"Fear is like fire," Poumpouras says. "If you extinguish it while it's small, it won't become an inferno."

Once you know how to handle your fear and your reactions to it, then "become a Human Lie Detector" by knowing exactly how to read people. That's also a good time to know how to present yourself, to keep others from reading you ...

For the last few weeks, you've used books to distract you, and there's nothing like a good spy story for that. Nothing, except maybe a thrilling and true story that'll help you survive crisis and calamity. Nothing that's all cloak-and-daggerish, though; no, maybe something like "Becoming Bulletproof."

You'll like this: author Evy Poumpouras uses brutal, serious honesty generously tinged with spirit, humor, and confidence in a personal look at the hard road that leads to one of the most elite organizations in this nation, and how she traveled it. That's impressively fascinating but not a distraction: Poumpouras returns to the meat of her book again and again, never letting readers lose focus on the reason for it, which is how to gain resilience and control. Don't be surprised, then, if you find latent superpowers, or you sudddenly feel ten feet tall.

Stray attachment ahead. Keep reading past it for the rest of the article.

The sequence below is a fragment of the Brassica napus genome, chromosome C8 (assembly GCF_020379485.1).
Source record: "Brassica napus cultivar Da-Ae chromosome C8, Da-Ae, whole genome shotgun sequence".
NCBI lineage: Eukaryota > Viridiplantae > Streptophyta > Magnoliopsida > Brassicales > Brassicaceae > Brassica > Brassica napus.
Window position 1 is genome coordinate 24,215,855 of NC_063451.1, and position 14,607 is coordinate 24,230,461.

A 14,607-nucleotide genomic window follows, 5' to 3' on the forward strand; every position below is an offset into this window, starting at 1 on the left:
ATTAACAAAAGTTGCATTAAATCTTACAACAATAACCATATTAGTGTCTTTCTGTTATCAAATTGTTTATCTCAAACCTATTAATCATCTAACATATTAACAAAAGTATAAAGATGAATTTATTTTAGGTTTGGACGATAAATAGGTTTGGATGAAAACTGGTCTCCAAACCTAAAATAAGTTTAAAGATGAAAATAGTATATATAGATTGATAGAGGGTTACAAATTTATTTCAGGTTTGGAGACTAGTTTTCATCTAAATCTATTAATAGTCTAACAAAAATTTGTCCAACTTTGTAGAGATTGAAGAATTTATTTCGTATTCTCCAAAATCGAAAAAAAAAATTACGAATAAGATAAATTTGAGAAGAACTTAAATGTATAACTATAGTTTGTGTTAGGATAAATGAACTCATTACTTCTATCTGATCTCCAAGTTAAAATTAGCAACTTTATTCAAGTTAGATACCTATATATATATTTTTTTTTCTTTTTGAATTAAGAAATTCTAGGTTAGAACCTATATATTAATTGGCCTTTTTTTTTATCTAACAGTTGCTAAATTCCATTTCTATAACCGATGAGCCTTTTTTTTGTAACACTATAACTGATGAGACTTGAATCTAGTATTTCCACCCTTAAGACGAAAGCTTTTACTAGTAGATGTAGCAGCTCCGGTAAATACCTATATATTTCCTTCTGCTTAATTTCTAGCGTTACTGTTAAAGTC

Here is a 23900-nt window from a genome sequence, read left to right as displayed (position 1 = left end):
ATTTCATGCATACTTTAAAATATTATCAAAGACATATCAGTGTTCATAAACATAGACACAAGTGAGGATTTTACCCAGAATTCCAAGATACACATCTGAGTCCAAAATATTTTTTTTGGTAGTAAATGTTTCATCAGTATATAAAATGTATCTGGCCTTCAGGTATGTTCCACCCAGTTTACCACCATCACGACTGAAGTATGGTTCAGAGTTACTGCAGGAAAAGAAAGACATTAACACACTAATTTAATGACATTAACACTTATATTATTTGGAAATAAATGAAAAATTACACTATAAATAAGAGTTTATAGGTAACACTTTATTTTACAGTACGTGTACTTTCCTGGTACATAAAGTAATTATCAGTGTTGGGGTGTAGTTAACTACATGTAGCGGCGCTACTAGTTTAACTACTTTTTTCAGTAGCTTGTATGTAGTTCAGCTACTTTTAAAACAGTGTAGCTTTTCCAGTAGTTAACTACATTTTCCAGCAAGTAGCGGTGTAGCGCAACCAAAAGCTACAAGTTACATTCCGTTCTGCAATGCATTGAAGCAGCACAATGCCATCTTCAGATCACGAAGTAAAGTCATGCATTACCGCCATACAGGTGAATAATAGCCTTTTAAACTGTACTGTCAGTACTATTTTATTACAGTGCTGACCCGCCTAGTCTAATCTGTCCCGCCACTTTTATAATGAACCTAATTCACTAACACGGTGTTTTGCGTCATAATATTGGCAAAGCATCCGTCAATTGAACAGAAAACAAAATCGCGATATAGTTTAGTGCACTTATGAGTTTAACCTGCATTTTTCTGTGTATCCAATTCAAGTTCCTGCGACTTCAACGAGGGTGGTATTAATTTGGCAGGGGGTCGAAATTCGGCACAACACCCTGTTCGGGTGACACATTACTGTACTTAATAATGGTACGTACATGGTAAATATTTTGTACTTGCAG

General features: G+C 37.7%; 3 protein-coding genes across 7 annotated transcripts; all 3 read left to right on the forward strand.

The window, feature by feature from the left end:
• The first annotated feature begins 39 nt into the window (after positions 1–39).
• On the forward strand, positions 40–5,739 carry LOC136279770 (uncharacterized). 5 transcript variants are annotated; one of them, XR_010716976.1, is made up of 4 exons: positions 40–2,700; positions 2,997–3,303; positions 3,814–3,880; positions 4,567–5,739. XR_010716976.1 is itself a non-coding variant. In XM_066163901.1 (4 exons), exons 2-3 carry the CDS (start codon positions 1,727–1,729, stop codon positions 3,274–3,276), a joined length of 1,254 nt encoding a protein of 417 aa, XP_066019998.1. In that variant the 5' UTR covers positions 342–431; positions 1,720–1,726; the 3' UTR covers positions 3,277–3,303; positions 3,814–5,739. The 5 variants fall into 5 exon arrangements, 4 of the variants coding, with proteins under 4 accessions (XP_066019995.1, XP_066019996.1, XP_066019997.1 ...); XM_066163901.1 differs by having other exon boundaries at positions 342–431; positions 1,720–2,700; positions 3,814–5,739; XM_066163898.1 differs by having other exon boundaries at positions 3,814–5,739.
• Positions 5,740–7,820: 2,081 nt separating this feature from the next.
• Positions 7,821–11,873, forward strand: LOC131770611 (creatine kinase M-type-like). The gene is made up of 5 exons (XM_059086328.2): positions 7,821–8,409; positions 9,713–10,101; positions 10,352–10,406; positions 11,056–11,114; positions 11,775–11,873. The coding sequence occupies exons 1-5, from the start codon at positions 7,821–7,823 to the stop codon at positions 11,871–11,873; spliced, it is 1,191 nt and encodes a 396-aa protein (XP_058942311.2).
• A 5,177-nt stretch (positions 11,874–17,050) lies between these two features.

This book will appeal to lovers of espionage, business readers and, because of her work with the Secret Service, to presidential history buffs. Or if you're just up for an action-packed, informational, steely-eyed read, give "Becoming Bulletproof" a shot.

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The Bookworm is Terri Schlichenmeyer. She has been reading since she was 3 years old and never goes anywhere without a book. Terri lives on a hill in Wisconsin with two dogs and 11,000 books.